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Research Papers

Use of B-Spline in the Finite Element Analysis: Comparison With ANCF Geometry

[+] Author and Article Information
Ahmed A. Shabana

Department of Mechanical and Industrial Engineering,  University of Illinois at Chicago, 842 West Taylor Street, Chicago, IL 60607shabana@uic.edu

Ashraf M. Hamed

Department of Mechanical and Industrial Engineering,  University of Illinois at Chicago, 842 West Taylor Street, Chicago, IL 60607aabdal5@uic.edu

Abdel - Nasser A. Mohamed

Department of Mechanical and Industrial Engineering,  University of Illinois at Chicago, 842 West Taylor Street, Chicago, IL 60607amoham25@uic.edu

Paramsothy Jayakumar

 U.S. Army RDECOM-TARDEC, 6501 E. 11 Mile Road, Warren, MI 48397-5000paramsothy.jayakumar@us.army.mil

Michael D. Letherwood

 U.S. Army RDECOM-TARDEC, 6501 E. 11 Mile Road, Warren, MI 48397-5000mike.letherwood@us.army.mil

J. Comput. Nonlinear Dynam 7(1), 011008 (Sep 06, 2011) (8 pages) doi:10.1115/1.4004377 History: Received January 31, 2011; Revised May 16, 2011; Published September 06, 2011; Online September 06, 2011

This paper examines the limitations of using B-spline representation as an analysis tool by comparing its geometry with the nonlinear finite element absolute nodal coordinate formulation (ANCF) geometry. It is shown that while both B-spline and ANCF geometries can be used to model nonstructural discontinuities using linear connectivity conditions, there are fundamental differences between B-spline and ANCF geometries. First, while B-spline geometry can always be converted to ANCF geometry, the converse is not true; that is, ANCF geometry cannot always be converted to B-spline geometry. Second, because of the rigid structure of the B-spline recurrence formula, there are restrictions on the order of the parameters and basis functions used in the polynomial interpolation; this in turn can lead to models that have significantly larger number of degrees of freedom as compared to those obtained using ANCF geometry. Third, in addition to the known fact that B-spline does not allow for straightforward modeling of T-junctions, B-spline representation cannot be used in a straightforward manner to model structural discontinuities. It is shown in this investigation that ANCF geometric description can be used to develop new spatial chain models governed by linear connectivity conditions which can be applied at a preprocessing stage allowing for an efficient elimination of the dependent variables. The modes of the deformations at the definition points of the joints that allow for rigid body rotations between ANCF finite elements are discussed. The use of the linear connectivity conditions with ANCF spatial finite elements leads to a constant inertia matrix and zero Coriolis and centrifugal forces. The fully parameterized structural ANCF finite elements used in this study allow for the deformation of the cross section and capture the coupling between this deformation and the stretch and bending. A new chain model that employs different degrees of continuity for different coordinates at the joint definition points is developed in this investigation. In the case of cubic polynomial approximation, C1 continuity conditions are used for the coordinate line along the joint axis; while C0 continuity conditions are used for the other coordinate lines. This allows for having arbitrary large rigid body rotation about the axis of the joint that connects two flexible links. Numerical examples are presented in order to demonstrate the use of the formulations developed in this paper.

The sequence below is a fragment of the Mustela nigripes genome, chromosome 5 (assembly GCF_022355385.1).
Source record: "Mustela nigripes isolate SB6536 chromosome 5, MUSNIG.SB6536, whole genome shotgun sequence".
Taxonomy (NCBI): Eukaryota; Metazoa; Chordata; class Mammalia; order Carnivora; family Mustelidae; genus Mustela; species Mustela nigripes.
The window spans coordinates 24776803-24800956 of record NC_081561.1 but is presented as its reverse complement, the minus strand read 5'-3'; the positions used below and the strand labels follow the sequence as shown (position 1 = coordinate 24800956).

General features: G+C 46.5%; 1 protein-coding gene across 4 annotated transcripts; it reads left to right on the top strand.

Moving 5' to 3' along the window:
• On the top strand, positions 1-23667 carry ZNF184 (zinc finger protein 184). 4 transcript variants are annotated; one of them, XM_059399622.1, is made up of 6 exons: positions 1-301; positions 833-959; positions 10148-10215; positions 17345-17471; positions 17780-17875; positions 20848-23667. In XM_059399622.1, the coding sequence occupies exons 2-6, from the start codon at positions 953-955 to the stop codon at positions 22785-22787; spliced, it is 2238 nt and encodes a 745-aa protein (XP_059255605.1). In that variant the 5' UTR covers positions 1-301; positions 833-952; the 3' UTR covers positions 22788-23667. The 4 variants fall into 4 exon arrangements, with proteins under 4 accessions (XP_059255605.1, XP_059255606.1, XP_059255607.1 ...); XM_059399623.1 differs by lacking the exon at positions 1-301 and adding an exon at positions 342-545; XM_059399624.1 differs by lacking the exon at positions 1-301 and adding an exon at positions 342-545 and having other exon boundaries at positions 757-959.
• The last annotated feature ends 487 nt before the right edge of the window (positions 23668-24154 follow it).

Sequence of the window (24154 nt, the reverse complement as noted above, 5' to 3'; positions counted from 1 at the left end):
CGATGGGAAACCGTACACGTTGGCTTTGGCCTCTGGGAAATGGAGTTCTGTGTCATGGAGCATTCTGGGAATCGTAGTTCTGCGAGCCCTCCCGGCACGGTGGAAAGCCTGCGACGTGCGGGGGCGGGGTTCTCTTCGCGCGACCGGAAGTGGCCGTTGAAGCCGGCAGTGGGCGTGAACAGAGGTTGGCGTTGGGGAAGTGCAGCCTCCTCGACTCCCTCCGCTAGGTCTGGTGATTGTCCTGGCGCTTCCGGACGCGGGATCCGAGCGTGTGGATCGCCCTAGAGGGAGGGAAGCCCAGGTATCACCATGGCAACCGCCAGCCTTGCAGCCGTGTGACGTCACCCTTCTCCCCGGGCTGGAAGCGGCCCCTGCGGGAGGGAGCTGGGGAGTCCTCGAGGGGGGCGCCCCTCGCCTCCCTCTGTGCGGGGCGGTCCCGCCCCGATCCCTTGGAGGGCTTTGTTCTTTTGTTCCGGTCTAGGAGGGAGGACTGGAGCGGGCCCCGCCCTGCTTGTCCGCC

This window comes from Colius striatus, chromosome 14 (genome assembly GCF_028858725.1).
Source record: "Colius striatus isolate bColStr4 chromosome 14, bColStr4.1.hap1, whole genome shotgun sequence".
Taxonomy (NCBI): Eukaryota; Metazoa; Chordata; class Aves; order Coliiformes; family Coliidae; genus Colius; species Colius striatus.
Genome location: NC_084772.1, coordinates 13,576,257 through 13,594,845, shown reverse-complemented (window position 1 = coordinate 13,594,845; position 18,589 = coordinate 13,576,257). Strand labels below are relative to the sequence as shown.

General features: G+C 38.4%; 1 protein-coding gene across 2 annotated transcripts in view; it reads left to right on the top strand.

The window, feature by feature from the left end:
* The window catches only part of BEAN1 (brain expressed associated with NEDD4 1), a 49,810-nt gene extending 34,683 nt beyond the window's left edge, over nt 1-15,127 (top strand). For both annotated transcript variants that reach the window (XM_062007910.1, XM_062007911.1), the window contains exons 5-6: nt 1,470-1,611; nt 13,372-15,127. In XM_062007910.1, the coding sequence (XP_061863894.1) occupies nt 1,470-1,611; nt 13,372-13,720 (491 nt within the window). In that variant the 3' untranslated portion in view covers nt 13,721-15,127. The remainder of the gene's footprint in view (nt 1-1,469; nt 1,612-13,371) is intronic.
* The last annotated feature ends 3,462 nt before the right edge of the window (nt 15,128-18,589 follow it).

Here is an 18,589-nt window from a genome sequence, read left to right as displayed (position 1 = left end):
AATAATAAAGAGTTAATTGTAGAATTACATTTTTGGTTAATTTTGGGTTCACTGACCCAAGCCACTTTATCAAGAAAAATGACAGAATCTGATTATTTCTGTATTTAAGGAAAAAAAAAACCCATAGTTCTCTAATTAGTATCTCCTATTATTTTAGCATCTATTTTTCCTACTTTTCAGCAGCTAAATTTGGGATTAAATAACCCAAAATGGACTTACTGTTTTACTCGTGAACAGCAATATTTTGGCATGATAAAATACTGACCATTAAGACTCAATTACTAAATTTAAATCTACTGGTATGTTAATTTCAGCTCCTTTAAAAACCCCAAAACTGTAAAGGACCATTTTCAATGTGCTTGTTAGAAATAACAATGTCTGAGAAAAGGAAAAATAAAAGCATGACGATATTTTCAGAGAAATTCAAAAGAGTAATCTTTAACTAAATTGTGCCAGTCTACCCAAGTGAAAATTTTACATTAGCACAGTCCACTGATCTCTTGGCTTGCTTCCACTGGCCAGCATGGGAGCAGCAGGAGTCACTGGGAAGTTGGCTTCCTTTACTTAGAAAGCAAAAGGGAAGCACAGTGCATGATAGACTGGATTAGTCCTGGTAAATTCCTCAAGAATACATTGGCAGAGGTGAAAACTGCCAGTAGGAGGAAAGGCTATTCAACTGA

Copyright © 2011 by American Society of Mechanical Engineers
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References

Figures

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Figure 1

Structural and nonstructural discontinuities

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Figure 2

Initial configuration of the belt drive mechanism for both C0/C1 and C1 models

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Figure 3

Initial configuration of the chain model

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Figure 4

Angular velocity of the driving and driven pulleys [

driving pulley, C1 belt (driven pulley), C0/C1 belt (driven pulley), chain (driven pulley)]

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Figure 5

Centerline of the C1 belt model at time 1 s

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Figure 6

Centerline of the C0/C1 belt model at time 1 s

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Figure 7

Centerline of the chain model at time 1 s

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Figure 8

Area ratio along the belt centerline at time 1.9 s (

C1 belt, C0/C1 belt, chain)

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Figure 9

Axial strain ɛxx along the belt centerline at time 1.9 s (

C1 belt, C0/C1 belt, chain)

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Figure 10

Normal strain ɛyy along the belt centerline at time 1.9 s (

C1 belt, C0/C1 belt, chain)

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Figure 11

Normal strain ɛzz along the belt centerline at time 1.9 s (

C1 belt, C0/C1 belt, chain)

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Figure 12

Shear strain ɛxz along the belt centerline at time 1.9 s (

C1 belt, C0/C1 belt, chain)

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